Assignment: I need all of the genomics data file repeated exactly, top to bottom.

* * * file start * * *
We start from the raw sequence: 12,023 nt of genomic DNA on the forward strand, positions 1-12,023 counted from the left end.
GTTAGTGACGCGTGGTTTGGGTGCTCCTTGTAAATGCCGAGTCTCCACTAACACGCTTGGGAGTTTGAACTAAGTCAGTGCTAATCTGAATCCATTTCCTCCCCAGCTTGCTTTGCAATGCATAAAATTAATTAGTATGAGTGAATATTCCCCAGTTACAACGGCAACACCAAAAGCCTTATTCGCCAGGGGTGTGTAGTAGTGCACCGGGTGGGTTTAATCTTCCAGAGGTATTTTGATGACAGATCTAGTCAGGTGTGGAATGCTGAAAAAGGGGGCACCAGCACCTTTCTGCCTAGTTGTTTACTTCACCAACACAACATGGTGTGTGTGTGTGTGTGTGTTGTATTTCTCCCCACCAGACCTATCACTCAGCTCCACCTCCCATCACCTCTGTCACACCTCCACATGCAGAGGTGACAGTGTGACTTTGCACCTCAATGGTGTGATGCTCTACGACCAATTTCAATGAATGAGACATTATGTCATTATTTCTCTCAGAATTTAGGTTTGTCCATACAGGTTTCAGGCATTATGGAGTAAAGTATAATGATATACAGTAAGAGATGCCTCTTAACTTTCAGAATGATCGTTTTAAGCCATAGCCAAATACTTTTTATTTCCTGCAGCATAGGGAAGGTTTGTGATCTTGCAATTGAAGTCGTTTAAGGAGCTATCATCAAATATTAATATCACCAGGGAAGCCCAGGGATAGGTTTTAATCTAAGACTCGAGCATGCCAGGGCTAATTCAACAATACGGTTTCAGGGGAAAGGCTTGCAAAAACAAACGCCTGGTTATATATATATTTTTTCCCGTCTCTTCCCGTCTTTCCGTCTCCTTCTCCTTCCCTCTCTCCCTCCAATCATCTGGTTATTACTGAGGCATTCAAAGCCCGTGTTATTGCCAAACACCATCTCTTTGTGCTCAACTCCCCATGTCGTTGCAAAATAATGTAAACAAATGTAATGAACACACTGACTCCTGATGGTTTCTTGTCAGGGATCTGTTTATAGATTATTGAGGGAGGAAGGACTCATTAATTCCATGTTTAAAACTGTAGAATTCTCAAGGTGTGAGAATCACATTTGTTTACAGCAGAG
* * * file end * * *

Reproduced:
We start from the raw sequence: 12,023 nt of genomic DNA on the forward strand, positions 1-12,023 counted from the left end.
GTTAGTGACGCGTGGTTTGGGTGCTCCTTGTAAATGCCGAGTCTCCACTAACACGCTTGGGAGTTTGAACTAAGTCAGTGCTAATCTGAATCCATTTCCTCCCCAGCTTGCTTTGCAATGCATAAAATTAATTAGTATGAGTGAATATTCCCCAGTTACAACGGCAACACCAAAAGCCTTATTCGCCAGGGGTGTGTAGTAGTGCACCGGGTGGGTTTAATCTTCCAGAGGTATTTTGATGACAGATCTAGTCAGGTGTGGAATGCTGAAAAAGGGGGCACCAGCACCTTTCTGCCTAGTTGTTTACTTCACCAACACAACATGGTGTGTGTGTGTGTGTGTGTTGTATTTCTCCCCACCAGACCTATCACTCAGCTCCACCTCCCATCACCTCTGTCACACCTCCACATGCAGAGGTGACAGTGTGACTTTGCACCTCAATGGTGTGATGCTCTACGACCAATTTCAATGAATGAGACATTATGTCATTATTTCTCTCAGAATTTAGGTTTGTCCATACAGGTTTCAGGCATTATGGAGTAAAGTATAATGATATACAGTAAGAGATGCCTCTTAACTTTCAGAATGATCGTTTTAAGCCATAGCCAAATACTTTTTATTTCCTGCAGCATAGGGAAGGTTTGTGATCTTGCAATTGAAGTCGTTTAAGGAGCTATCATCAAATATTAATATCACCAGGGAAGCCCAGGGATAGGTTTTAATCTAAGACTCGAGCATGCCAGGGCTAATTCAACAATACGGTTTCAGGGGAAAGGCTTGCAAAAACAAACGCCTGGTTATATATATATTTTTTCCCGTCTCTTCCCGTCTTTCCGTCTCCTTCTCCTTCCCTCTCTCCCTCCAATCATCTGGTTATTACTGAGGCATTCAAAGCCCGTGTTATTGCCAAACACCATCTCTTTGTGCTCAACTCCCCATGTCGTTGCAAAATAATGTAAACAAATGTAATGAACACACTGACTCCTGATGGTTTCTTGTCAGGGATCTGTTTATAGATTATTGAGGGAGGAAGGACTCATTAATTCCATGTTTAAAACTGTAGAATTCTCAAGGTGTGAGAATCACATTTGTTTACAGCAGAG